FACTORS INFLUENCING AUTONOMY OF NURSING HOME RESIDENTS WITH DEMENTIA: THE PERCEPTION OF FAMILY CAREGIVERS
L.J.M Hoek, J.C.M. van Haastregt, E. de Vries, R. Backhaus, J.P.H. Hamers, H. Verbeek
Jour Nursing Home Res 2019;5:33-39Show summaryHide summary
Background: Being able to live the life you want to live within a nursing home might be challenging for residents with dementia, as they become dependent on others in achieving autonomy. However, little is known about which factors support or impede resident autonomy within nursing homes. Objectives: The purpose of this study was to gain insight into factors that support or impede autonomy for nursing home residents with dementia, from the perspective of their family caregivers. Design: A qualitative study was conducted. Setting: Five psychogeriatric nursing home wards within three care organizations in the Netherlands. Participants: 30 family caregivers. Measurements: Semi-structured interviews were held and a qualitative thematic approach was used. Findings: This study identified several factors that seemed to influence resident autonomy within six themes: activities; personal approach; visits from family and friends; being part of a group; physical environment; and organization of care. Within these themes, factors were mentioned that could either support or impede resident autonomy. For example, being socially engaged with family and fellow residents and participation in meaningful activities were supporting factors. The inability to go outside when wished or having inadequate private space were impeding factors. Overall, daily life was mostly organized from a communal and task-centered perspective instead of adaptation to individual preferences. Conclusions: The current study suggests that in order to improve the support of resident autonomy, nursing homes should focus on flexibility in providing care, finding ways to offer meaningful activities, and stimulating resident’s social environment to continue social traditions.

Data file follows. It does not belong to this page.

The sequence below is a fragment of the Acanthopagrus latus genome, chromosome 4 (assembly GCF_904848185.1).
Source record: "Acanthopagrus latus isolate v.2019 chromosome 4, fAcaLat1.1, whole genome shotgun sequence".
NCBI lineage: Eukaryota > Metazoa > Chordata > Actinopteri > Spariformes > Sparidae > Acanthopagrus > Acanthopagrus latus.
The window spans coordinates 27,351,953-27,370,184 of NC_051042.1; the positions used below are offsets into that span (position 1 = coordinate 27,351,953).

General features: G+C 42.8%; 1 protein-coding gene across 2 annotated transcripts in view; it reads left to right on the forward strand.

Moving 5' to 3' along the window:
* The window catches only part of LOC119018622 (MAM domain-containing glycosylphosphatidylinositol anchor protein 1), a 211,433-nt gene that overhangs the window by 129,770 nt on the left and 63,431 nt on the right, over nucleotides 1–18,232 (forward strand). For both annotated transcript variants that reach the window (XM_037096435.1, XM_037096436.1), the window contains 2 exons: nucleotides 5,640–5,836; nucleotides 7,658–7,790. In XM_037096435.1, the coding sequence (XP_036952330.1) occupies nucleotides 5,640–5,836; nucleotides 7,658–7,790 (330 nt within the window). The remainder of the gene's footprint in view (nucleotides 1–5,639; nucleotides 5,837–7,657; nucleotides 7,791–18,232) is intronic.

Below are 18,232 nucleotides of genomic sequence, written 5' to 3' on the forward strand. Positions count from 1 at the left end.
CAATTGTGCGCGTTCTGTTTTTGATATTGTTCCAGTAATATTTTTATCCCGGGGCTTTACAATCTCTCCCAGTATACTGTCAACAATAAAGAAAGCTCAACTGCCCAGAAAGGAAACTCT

L.J.M Hoek ; J.C.M. van Haastregt ; E. de Vries ; R. Backhaus ; J.P.H. Hamers ; H. Verbeek (2019): Factors Influencing Autonomy of Nursing Home Residents with Dementia : The perception of Family Caregivers. The Journal of Nursing Home Research Science (JNHRS). http://dx.doi.org/10.14283/jnhrs.2019.7
DEVELOPMENT OF A NEW DEVICE FOR IDENTIFICATION OF NUTRITIONAL NEEDS OF DYSPHAGIC INPATIENTS
F. Bortolazzi, A. Calabrò, M. Pesce, U. Tortorolo, T.F. Piccinno, M. Masini, C. Chiorri
Jour Nursing Home Res 2019;5:27-32Show summaryHide summary
Objectives: Dysphagia in elderly patients can cause serious health problems. The aim of this study was to investigate the effects of a new method for the identification of the elderly dysphagic patient. We hypothesized that a simple identification device could reduce errors in providing food and therefore reduce negative outcomes. Design: Two group of participants were enrolled (experimental and control). Each patient received a diagnosis of the severity of his/her own dysphagia disorder on a scale ranging from 1 (no swallowing problem) to 5 (unable to swallow). Inpatients of the experimental group only worn a bracelet with a specific color code for each level of the dysphagia disorder. Operators were trained to check the bracelet color and provide the corresponding diet to the patients. Participants were tested three times over a two months period. Setting: The participants were hospitalized in three nursing homes of the same institute. The colored bracelet method was adopted in two of these nursing homes. Participants: Fifty-five participants were enrolled for the study (44 in the experimental group, 78% female, mean age = 88.9±6.6 years). Forty-two operators (86% female, 64% of age between 36 and 55)) filled in an evaluation questionnaire. Measurements: Several measures of nutrition, hydration, and clinical condition were collected. Results: The method significantly improved hydration (p = .002) and BMI (p = .010) and reduced the risk of bedsore (p < .001) of the patients. Conclusion: The colored bracelet method is an effective instrument for managing the diet of elderly dysphagic inpatients.